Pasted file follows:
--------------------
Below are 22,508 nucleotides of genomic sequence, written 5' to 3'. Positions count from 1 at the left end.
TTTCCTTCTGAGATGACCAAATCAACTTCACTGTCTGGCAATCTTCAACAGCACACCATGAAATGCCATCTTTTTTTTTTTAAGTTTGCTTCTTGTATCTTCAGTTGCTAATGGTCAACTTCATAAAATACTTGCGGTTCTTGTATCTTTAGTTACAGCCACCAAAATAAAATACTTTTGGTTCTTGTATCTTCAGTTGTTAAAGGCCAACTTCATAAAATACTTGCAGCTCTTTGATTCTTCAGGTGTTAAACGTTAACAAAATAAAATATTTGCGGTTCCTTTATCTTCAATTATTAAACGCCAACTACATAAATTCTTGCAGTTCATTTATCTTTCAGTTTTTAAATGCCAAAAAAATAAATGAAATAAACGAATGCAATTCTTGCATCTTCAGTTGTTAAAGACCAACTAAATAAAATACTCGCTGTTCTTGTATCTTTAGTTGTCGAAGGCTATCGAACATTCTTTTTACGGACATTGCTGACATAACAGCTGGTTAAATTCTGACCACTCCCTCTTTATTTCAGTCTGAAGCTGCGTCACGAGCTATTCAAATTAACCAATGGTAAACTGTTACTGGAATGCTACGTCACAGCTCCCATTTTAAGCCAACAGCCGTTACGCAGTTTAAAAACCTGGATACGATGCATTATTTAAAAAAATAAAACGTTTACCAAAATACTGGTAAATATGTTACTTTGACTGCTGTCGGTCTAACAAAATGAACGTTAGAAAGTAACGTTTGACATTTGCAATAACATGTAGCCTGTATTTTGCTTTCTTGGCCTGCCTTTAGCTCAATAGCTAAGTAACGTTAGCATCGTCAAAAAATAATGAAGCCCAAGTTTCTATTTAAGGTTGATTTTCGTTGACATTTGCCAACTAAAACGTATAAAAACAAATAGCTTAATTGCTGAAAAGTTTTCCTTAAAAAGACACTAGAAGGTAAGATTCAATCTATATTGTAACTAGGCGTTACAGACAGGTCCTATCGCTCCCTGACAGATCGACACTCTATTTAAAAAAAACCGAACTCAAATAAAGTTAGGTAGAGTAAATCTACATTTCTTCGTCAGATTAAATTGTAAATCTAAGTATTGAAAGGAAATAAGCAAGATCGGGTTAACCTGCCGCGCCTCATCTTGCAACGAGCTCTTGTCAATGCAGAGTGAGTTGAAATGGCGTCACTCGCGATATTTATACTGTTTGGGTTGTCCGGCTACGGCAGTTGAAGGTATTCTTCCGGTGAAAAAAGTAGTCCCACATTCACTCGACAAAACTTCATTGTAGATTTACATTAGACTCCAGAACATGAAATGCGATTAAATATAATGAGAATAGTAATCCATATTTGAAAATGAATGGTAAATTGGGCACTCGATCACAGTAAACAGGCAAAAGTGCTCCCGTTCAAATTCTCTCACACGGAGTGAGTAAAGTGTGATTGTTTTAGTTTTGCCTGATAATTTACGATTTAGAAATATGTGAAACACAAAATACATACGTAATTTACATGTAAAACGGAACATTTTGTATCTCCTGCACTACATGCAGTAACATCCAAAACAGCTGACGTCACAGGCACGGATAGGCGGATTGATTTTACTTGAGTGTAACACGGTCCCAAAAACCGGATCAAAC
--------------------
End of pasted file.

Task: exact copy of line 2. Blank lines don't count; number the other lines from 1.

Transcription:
TTTCCTTCTGAGATGACCAAATCAACTTCACTGTCTGGCAATCTTCAACAGCACACCATGAAATGCCATCTTTTTTTTTTTAAGTTTGCTTCTTGTATCTTCAGTTGCTAATGGTCAACTTCATAAAATACTTGCGGTTCTTGTATCTTTAGTTACAGCCACCAAAATAAAATACTTTTGGTTCTTGTATCTTCAGTTGTTAAAGGCCAACTTCATAAAATACTTGCAGCTCTTTGATTCTTCAGGTGTTAAACGTTAACAAAATAAAATATTTGCGGTTCCTTTATCTTCAATTATTAAACGCCAACTACATAAATTCTTGCAGTTCATTTATCTTTCAGTTTTTAAATGCCAAAAAAATAAATGAAATAAACGAATGCAATTCTTGCATCTTCAGTTGTTAAAGACCAACTAAATAAAATACTCGCTGTTCTTGTATCTTTAGTTGTCGAAGGCTATCGAACATTCTTTTTACGGACATTGCTGACATAACAGCTGGTTAAATTCTGACCACTCCCTCTTTATTTCAGTCTGAAGCTGCGTCACGAGCTATTCAAATTAACCAATGGTAAACTGTTACTGGAATGCTACGTCACAGCTCCCATTTTAAGCCAACAGCCGTTACGCAGTTTAAAAACCTGGATACGATGCATTATTTAAAAAAATAAAACGTTTACCAAAATACTGGTAAATATGTTACTTTGACTGCTGTCGGTCTAACAAAATGAACGTTAGAAAGTAACGTTTGACATTTGCAATAACATGTAGCCTGTATTTTGCTTTCTTGGCCTGCCTTTAGCTCAATAGCTAAGTAACGTTAGCATCGTCAAAAAATAATGAAGCCCAAGTTTCTATTTAAGGTTGATTTTCGTTGACATTTGCCAACTAAAACGTATAAAAACAAATAGCTTAATTGCTGAAAAGTTTTCCTTAAAAAGACACTAGAAGGTAAGATTCAATCTATATTGTAACTAGGCGTTACAGACAGGTCCTATCGCTCCCTGACAGATCGACACTCTATTTAAAAAAAACCGAACTCAAATAAAGTTAGGTAGAGTAAATCTACATTTCTTCGTCAGATTAAATTGTAAATCTAAGTATTGAAAGGAAATAAGCAAGATCGGGTTAACCTGCCGCGCCTCATCTTGCAACGAGCTCTTGTCAATGCAGAGTGAGTTGAAATGGCGTCACTCGCGATATTTATACTGTTTGGGTTGTCCGGCTACGGCAGTTGAAGGTATTCTTCCGGTGAAAAAAGTAGTCCCACATTCACTCGACAAAACTTCATTGTAGATTTACATTAGACTCCAGAACATGAAATGCGATTAAATATAATGAGAATAGTAATCCATATTTGAAAATGAATGGTAAATTGGGCACTCGATCACAGTAAACAGGCAAAAGTGCTCCCGTTCAAATTCTCTCACACGGAGTGAGTAAAGTGTGATTGTTTTAGTTTTGCCTGATAATTTACGATTTAGAAATATGTGAAACACAAAATACATACGTAATTTACATGTAAAACGGAACATTTTGTATCTCCTGCACTACATGCAGTAACATCCAAAACAGCTGACGTCACAGGCACGGATAGGCGGATTGATTTTACTTGAGTGTAACACGGTCCCAAAAACCGGATCAAAC